• European airlines’ passenger traffic expanded 5.3% in 2012, sharply down on the 9.5% growth of 2011. Growth was generated by the long-haul performance of Eurozone airlines (within-EU travel stagnated due to slow economic growth). Additionally, around a quarter of the growth in European airline international traffic came from airlines outside of the Eurozone (Turkey being a major contributor). Capacity increased by 3.1%, pushing the full-year average load factor to 80.5%. Combined with other benefits of industry consolidation, the European industry broke even on the year—a much stronger financial performance than would be expected under such harsh economic conditions.
  • North American carriers reported the slowest international passenger growth of any region at 1.3% (down from 4.1% in 2011). Restructuring, consolidation, and tight capacity management (down 0.3% for the year) delivered the highest load factor (82.0%), contributing to an estimated $2.4 billion profit.
  • Middle East airlines contributed almost a third of the total expansion in international passenger markets with 15.4% growth (ahead of the 8.9% growth recorded in 2011 that was impacted by the Arab Spring). This was achieved with a capacity expansion of 12.5% while improving the load factor to 77.4%. The region’s carriers increased the connectivity of their expanding hubs with significant increases in both network (destinations) and frequency. Despite the expansion, the improved load factor indicates that the growth is sustainable and that airlines in the region have been successful in attracting new passengers.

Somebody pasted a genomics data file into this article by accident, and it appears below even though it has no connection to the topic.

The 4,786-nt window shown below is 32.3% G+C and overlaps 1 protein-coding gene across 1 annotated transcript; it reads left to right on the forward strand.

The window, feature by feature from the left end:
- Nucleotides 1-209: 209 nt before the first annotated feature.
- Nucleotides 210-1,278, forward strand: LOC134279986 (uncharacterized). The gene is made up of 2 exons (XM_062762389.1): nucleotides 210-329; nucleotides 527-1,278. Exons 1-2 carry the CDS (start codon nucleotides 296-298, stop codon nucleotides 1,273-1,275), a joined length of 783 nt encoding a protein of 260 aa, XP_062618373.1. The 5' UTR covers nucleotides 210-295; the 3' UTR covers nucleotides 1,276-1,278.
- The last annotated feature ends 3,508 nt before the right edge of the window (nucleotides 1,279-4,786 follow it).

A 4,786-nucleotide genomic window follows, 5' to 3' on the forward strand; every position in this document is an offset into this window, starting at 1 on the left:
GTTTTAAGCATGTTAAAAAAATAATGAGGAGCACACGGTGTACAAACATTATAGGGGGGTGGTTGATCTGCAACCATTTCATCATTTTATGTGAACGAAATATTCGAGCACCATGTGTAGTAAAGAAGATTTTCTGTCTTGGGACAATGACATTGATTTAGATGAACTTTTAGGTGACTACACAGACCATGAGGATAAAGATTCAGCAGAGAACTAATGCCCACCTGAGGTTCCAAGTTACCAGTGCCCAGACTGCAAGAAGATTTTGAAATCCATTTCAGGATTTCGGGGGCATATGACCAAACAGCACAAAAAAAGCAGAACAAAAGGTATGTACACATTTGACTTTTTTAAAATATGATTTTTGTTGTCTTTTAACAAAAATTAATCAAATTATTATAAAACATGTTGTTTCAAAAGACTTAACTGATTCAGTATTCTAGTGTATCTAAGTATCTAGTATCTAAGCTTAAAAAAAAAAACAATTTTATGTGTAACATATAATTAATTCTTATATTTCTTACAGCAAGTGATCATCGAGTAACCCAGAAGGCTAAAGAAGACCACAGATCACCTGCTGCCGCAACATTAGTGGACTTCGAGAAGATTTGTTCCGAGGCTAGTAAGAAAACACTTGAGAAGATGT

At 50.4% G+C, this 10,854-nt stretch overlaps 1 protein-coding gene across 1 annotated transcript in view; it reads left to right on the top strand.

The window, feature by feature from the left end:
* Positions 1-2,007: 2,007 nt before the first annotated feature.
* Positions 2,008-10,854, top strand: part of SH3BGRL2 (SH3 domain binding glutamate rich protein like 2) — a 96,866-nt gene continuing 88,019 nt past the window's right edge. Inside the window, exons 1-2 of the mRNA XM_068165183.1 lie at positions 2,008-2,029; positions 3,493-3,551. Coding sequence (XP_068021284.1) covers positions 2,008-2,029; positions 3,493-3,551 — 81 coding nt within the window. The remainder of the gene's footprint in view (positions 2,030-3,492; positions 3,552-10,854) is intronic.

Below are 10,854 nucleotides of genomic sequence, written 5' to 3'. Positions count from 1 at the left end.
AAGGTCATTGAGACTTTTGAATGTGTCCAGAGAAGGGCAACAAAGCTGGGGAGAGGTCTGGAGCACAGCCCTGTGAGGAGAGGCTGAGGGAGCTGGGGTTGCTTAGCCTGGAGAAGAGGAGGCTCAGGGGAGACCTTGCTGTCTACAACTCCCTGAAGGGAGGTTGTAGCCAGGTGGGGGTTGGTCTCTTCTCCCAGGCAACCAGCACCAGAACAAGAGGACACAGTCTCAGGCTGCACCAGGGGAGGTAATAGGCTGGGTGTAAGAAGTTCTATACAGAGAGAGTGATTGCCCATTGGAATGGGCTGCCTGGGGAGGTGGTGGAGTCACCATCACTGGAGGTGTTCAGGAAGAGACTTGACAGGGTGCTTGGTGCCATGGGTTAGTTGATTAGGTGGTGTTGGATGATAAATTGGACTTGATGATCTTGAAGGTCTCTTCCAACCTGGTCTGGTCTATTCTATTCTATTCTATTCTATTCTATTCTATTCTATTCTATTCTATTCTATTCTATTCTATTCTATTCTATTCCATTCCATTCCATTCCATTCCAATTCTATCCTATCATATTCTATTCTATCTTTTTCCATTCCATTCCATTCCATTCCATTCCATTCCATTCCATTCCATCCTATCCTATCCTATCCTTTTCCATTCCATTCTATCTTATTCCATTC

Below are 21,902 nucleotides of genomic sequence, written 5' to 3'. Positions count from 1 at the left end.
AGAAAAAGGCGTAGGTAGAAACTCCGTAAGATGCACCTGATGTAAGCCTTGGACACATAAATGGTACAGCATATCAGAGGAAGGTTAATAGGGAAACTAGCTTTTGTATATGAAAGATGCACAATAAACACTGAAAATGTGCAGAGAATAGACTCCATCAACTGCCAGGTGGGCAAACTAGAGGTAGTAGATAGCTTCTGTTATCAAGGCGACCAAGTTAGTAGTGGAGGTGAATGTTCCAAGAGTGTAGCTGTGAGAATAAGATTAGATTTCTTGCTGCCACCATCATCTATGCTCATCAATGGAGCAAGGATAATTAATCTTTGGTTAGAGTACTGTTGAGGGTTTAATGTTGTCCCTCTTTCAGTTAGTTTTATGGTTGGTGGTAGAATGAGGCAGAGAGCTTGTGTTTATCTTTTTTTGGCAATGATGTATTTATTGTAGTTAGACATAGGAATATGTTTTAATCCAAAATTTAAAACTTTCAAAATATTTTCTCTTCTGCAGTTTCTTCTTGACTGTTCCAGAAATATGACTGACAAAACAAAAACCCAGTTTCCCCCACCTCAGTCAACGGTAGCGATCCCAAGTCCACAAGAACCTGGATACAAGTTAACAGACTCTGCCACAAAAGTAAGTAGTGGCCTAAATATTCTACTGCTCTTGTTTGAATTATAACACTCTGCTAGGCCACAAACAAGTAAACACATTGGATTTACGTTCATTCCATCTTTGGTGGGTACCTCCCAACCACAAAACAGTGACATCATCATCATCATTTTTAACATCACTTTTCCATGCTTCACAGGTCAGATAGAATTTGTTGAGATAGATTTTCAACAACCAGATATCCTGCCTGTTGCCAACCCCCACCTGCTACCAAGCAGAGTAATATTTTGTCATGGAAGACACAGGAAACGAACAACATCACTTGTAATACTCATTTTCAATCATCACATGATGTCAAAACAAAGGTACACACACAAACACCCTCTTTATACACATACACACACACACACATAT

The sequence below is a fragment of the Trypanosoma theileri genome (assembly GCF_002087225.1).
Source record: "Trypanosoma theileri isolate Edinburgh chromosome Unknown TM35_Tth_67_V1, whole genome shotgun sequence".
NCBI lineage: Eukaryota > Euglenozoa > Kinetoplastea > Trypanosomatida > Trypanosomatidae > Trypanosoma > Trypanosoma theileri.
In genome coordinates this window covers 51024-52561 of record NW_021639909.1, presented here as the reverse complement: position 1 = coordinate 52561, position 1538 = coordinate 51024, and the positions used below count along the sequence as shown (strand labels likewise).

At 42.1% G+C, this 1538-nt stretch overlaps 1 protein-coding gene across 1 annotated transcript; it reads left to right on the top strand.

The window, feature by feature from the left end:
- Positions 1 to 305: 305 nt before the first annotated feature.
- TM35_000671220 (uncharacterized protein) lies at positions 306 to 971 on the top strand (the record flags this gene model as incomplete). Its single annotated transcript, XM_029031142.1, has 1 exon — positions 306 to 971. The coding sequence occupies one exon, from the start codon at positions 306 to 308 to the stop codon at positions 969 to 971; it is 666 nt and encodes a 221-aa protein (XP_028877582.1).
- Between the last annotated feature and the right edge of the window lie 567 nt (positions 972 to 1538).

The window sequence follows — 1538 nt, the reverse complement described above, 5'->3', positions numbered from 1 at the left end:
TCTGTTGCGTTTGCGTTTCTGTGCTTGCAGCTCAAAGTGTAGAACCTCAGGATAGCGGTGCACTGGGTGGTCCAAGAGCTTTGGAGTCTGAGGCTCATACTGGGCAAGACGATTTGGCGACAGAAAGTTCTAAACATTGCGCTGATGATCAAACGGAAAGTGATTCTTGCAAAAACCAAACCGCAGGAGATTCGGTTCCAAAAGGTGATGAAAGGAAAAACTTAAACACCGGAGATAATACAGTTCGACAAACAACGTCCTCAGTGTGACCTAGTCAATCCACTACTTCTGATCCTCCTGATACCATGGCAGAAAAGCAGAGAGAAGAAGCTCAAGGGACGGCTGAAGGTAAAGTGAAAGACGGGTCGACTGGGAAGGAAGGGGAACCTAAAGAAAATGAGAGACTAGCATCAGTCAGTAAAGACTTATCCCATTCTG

• Latin American carriers recorded 8.4% demand growth in 2012. This was the second-strongest performance (after the Middle East) and was supported by rising incomes and falling unemployment in the region (particularly Brazil). Capacity expanded more slowly than demand (7.5%) and the load factor stood at 77.9% for the year.
  • African airlines had a solid year of growth, up 7.5%, as the continent’s economic expansion drove traffic demand. Capacity expansion of 7.1% was just below traffic growth. This improved the load factor to 67.1%, but it was still the weakest of all regions. 
Domestic Passenger Demand
Domestic air travel grew by 4.0% in 2012. China (9.5%) and Brazil (8.6%) were the strongest performers. India was the weakest with a 2.1% contraction on 2011 levels. Total capacity growth (3.8%) was in line with demand (4.0%) and the domestic load factor stood at 79.5%.
  • US traffic expanded by 0.8% in 2012 (down from 1.5% in 2011), and capacity grew by just half of that at 0.4%. This supported an 83.4% load factor—the strongest among the major markets. The slowdown reflects the maturity and subdued economic growth of the US market which accounts for about half of all domestic travel.
  • China and Brazil showed the strongest demand growth in 2012, of 9.5% and 8.6% respectively. They both increased capacity, but Chinese capacity growth of 11.3% outstripped demand, whereas Brazil’s 4.8% was around half the traffic increase. Nevertheless, at 80.9%, Chinese load factor remained strong, and considerably higher than Brazil’s 71.8%.